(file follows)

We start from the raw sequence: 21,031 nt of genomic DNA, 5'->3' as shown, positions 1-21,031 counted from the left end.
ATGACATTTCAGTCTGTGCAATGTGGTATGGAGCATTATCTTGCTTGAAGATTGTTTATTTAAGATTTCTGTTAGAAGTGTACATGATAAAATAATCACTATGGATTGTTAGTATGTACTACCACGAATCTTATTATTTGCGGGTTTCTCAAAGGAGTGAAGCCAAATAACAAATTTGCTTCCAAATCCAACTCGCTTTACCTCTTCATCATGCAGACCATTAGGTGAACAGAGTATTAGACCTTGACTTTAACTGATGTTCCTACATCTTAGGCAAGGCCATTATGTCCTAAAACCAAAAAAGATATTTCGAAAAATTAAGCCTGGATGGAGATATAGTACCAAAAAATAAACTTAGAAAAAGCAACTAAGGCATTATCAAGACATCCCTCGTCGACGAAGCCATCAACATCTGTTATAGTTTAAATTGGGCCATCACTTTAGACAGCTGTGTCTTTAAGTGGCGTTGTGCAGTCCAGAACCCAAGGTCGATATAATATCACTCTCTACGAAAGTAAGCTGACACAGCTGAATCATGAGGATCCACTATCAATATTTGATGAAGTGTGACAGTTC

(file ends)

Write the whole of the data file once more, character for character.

We start from the raw sequence: 21,031 nt of genomic DNA, 5'->3' as shown, positions 1-21,031 counted from the left end.
ATGACATTTCAGTCTGTGCAATGTGGTATGGAGCATTATCTTGCTTGAAGATTGTTTATTTAAGATTTCTGTTAGAAGTGTACATGATAAAATAATCACTATGGATTGTTAGTATGTACTACCACGAATCTTATTATTTGCGGGTTTCTCAAAGGAGTGAAGCCAAATAACAAATTTGCTTCCAAATCCAACTCGCTTTACCTCTTCATCATGCAGACCATTAGGTGAACAGAGTATTAGACCTTGACTTTAACTGATGTTCCTACATCTTAGGCAAGGCCATTATGTCCTAAAACCAAAAAAGATATTTCGAAAAATTAAGCCTGGATGGAGATATAGTACCAAAAAATAAACTTAGAAAAAGCAACTAAGGCATTATCAAGACATCCCTCGTCGACGAAGCCATCAACATCTGTTATAGTTTAAATTGGGCCATCACTTTAGACAGCTGTGTCTTTAAGTGGCGTTGTGCAGTCCAGAACCCAAGGTCGATATAATATCACTCTCTACGAAAGTAAGCTGACACAGCTGAATCATGAGGATCCACTATCAATATTTGATGAAGTGTGACAGTTC